Diabetes in cats is due to a change in the metabolism of sugar in the body. Starches and simple sugars like glucose come from the diet. Sugar entering cells is controlled by a hormone called insulin which is produced by the pancreas. Sugar passes into cells via a lock-and-key type relationship. The lock is a receptor in the cell membrane and insulin is the key that ‘unlocks’ the receptor, allowing sugar to enter the cell. Without insulin, sugar stays in the bloodstream and cells are forced to use fat and protein as a source of energy instead, causing weight reduction through loss of fat and muscle mass. This is why we will see sudden weight loss in diabetic cats.
Because sugar remains in the bloodstream when the body doesn’t produce insulin, it floods the kidney’s ability to filter and conserve sugar. This allows sugar to enter into the urine. The glucose pulls water with it as it passes through the kidney and into urine, causing dilution of urine, more frequent urination, and increased water consumption due to the water loss from the excess glucose.The typical symptoms that bring owners to our clinic include: increased drinking and urinating, weight loss despite an increased appetite, and saggy skin due to the sudden and excessive weight loss.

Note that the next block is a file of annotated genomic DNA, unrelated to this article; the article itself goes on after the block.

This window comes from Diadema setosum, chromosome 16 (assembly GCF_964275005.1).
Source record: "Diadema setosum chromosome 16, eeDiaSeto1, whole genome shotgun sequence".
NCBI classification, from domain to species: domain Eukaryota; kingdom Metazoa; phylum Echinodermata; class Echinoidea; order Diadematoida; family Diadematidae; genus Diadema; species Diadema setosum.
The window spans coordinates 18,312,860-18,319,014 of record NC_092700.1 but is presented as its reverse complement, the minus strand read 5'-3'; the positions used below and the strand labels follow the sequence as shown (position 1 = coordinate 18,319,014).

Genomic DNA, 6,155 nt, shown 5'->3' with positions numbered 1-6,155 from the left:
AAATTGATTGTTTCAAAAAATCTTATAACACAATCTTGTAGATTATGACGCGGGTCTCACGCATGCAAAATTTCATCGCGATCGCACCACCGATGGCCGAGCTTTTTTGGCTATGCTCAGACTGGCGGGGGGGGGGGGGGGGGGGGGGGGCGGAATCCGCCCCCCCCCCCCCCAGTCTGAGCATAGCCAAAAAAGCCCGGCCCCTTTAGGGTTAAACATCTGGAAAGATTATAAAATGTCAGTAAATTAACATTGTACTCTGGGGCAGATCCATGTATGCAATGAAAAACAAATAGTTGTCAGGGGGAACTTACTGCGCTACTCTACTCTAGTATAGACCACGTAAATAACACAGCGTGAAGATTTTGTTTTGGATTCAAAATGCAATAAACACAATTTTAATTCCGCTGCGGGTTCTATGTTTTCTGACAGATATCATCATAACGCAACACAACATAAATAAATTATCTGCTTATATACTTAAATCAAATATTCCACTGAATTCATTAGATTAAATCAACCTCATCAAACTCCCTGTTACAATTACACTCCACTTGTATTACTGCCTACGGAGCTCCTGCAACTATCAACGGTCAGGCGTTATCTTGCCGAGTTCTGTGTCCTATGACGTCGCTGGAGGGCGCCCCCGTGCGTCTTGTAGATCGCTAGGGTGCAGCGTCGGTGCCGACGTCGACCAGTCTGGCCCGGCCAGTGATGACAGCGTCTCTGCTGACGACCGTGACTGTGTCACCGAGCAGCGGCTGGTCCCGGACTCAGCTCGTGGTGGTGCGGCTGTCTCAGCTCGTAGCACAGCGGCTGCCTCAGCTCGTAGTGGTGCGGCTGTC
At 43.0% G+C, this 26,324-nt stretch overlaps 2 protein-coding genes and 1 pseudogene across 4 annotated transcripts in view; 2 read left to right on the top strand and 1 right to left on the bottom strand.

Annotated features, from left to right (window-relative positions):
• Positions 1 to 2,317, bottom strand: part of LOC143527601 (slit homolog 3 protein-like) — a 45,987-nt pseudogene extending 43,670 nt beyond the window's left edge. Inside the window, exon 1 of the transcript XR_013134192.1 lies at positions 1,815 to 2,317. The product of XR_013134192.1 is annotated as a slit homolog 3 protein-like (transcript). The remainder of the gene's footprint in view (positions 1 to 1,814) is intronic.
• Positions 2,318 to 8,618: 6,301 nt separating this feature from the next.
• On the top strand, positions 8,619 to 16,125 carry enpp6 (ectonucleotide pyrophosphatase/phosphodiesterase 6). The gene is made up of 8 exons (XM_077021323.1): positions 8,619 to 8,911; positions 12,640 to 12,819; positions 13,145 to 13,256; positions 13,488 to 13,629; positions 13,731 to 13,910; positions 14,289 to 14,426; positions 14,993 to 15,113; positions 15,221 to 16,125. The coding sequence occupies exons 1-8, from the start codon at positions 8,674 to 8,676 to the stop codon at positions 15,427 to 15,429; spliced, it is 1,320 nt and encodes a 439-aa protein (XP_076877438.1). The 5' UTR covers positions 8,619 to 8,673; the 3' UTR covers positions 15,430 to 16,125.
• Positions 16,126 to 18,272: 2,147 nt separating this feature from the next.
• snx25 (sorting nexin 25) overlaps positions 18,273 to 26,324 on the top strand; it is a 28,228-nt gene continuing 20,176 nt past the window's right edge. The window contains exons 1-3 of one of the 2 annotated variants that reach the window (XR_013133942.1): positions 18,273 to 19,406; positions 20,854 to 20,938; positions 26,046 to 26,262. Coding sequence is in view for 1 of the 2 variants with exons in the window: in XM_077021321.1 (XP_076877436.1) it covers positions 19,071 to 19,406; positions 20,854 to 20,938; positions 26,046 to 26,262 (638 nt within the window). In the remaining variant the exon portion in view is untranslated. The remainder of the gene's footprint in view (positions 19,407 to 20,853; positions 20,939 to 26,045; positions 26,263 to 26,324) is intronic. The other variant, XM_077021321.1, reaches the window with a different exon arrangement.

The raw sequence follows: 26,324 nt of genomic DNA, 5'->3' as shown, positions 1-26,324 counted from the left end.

When cats develop diabetes, they typically have what is called in human medicine, non-insulin dependent diabetes. This does not mean that cats do not need insulin, but rather that with insulin therapy, the pancreas can improve its ability to produce insulin. Insulin therapy is given through an injection, usually twice a day (12 hours apart). Insulin is the key that opens the door or glucose receptor in the cell membrane, allowing blood glucose to enter the cell. That is why your cat should eat first before giving the insulin injection. If the glucose in the blood is low when insulin is given, blood glucose will drop too low. Signs of low blood sugar or hypoglycemia include: disorientation, vocalization, seizure, coma and even death. If your cat is not eating, losing weight, drinking or urinating excessively, seems groggy or ‘drunk’, he or she should be evaluated by a veterinarian as soon as possible.
Diet is important in diabetic cats since food high in carbohydrates causes the blood glucose to become too high. The goal of therapy is to maintain a range of blood sugar between 200 and 300 – the higher end just after eating and the lower end before the next meal. In cats, this is achieved using higher protein and low carbohydrate diets. These are typically prescription diets that can be purchased at our clinic in Naples, or shipped to your home in Estero or Marco Island, for example, through our website at www.mynaplesvet.com or our online pharmacy at https://mynaplesvet.vetsfirstchoice.com.
It can become difficult to regulate a cat’s blood glucose if they have dental tartar. The bacteria that live within the tartar release toxins that cause inflammation of the body. The dental tartar also acts as a source of infection to spread throughout the body. The elevated blood glucose allows the bacteria to grow in vital organs like the heart valves, liver and kidneys, causing damage to these organs and shortening the life of your cat. At Town and Country Animal Hospital, we offer routine dental exams and cat teeth cleaning as an important part of maintaining your diabetic cat’s health and improving his or her quality of life.